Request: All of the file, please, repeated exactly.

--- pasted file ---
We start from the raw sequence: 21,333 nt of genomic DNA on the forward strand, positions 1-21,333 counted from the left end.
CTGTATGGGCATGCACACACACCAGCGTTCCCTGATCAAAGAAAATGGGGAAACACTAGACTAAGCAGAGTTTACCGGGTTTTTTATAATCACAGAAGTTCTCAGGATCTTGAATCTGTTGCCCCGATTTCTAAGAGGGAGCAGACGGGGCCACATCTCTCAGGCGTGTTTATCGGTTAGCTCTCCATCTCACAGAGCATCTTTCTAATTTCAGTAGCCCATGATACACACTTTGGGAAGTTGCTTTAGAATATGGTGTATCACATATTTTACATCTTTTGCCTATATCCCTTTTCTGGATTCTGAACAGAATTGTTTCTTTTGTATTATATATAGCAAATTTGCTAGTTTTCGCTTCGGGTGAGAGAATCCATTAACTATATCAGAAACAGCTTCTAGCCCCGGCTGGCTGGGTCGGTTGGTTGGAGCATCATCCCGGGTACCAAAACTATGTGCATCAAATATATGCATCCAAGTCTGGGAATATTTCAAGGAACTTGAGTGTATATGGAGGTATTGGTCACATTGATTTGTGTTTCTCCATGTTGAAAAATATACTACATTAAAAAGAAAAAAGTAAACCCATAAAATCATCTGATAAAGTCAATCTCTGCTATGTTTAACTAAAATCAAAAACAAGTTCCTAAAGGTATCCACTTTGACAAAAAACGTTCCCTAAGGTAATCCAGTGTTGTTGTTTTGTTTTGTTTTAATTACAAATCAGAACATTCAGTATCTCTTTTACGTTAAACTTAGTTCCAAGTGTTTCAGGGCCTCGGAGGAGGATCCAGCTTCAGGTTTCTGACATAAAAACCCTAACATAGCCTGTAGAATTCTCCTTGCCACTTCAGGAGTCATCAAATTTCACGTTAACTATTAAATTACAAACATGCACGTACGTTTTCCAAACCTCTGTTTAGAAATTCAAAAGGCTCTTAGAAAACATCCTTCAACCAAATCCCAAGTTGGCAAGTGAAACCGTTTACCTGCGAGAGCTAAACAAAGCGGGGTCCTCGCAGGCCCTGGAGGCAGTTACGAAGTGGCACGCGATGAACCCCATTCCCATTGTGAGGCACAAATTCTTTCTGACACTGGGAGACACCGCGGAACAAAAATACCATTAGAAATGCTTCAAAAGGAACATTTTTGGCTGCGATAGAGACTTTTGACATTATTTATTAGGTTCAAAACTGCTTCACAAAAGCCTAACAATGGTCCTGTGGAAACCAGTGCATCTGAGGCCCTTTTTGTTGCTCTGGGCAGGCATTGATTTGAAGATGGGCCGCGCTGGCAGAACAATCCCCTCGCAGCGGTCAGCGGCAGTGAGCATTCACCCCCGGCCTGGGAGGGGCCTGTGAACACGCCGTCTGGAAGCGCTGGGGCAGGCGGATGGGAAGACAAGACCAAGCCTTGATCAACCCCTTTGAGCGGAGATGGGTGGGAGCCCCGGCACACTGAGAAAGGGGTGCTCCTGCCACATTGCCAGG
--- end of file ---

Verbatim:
We start from the raw sequence: 21,333 nt of genomic DNA on the forward strand, positions 1-21,333 counted from the left end.
CTGTATGGGCATGCACACACACCAGCGTTCCCTGATCAAAGAAAATGGGGAAACACTAGACTAAGCAGAGTTTACCGGGTTTTTTATAATCACAGAAGTTCTCAGGATCTTGAATCTGTTGCCCCGATTTCTAAGAGGGAGCAGACGGGGCCACATCTCTCAGGCGTGTTTATCGGTTAGCTCTCCATCTCACAGAGCATCTTTCTAATTTCAGTAGCCCATGATACACACTTTGGGAAGTTGCTTTAGAATATGGTGTATCACATATTTTACATCTTTTGCCTATATCCCTTTTCTGGATTCTGAACAGAATTGTTTCTTTTGTATTATATATAGCAAATTTGCTAGTTTTCGCTTCGGGTGAGAGAATCCATTAACTATATCAGAAACAGCTTCTAGCCCCGGCTGGCTGGGTCGGTTGGTTGGAGCATCATCCCGGGTACCAAAACTATGTGCATCAAATATATGCATCCAAGTCTGGGAATATTTCAAGGAACTTGAGTGTATATGGAGGTATTGGTCACATTGATTTGTGTTTCTCCATGTTGAAAAATATACTACATTAAAAAGAAAAAAGTAAACCCATAAAATCATCTGATAAAGTCAATCTCTGCTATGTTTAACTAAAATCAAAAACAAGTTCCTAAAGGTATCCACTTTGACAAAAAACGTTCCCTAAGGTAATCCAGTGTTGTTGTTTTGTTTTGTTTTAATTACAAATCAGAACATTCAGTATCTCTTTTACGTTAAACTTAGTTCCAAGTGTTTCAGGGCCTCGGAGGAGGATCCAGCTTCAGGTTTCTGACATAAAAACCCTAACATAGCCTGTAGAATTCTCCTTGCCACTTCAGGAGTCATCAAATTTCACGTTAACTATTAAATTACAAACATGCACGTACGTTTTCCAAACCTCTGTTTAGAAATTCAAAAGGCTCTTAGAAAACATCCTTCAACCAAATCCCAAGTTGGCAAGTGAAACCGTTTACCTGCGAGAGCTAAACAAAGCGGGGTCCTCGCAGGCCCTGGAGGCAGTTACGAAGTGGCACGCGATGAACCCCATTCCCATTGTGAGGCACAAATTCTTTCTGACACTGGGAGACACCGCGGAACAAAAATACCATTAGAAATGCTTCAAAAGGAACATTTTTGGCTGCGATAGAGACTTTTGACATTATTTATTAGGTTCAAAACTGCTTCACAAAAGCCTAACAATGGTCCTGTGGAAACCAGTGCATCTGAGGCCCTTTTTGTTGCTCTGGGCAGGCATTGATTTGAAGATGGGCCGCGCTGGCAGAACAATCCCCTCGCAGCGGTCAGCGGCAGTGAGCATTCACCCCCGGCCTGGGAGGGGCCTGTGAACACGCCGTCTGGAAGCGCTGGGGCAGGCGGATGGGAAGACAAGACCAAGCCTTGATCAACCCCTTTGAGCGGAGATGGGTGGGAGCCCCGGCACACTGAGAAAGGGGTGCTCCTGCCACATTGCCAGG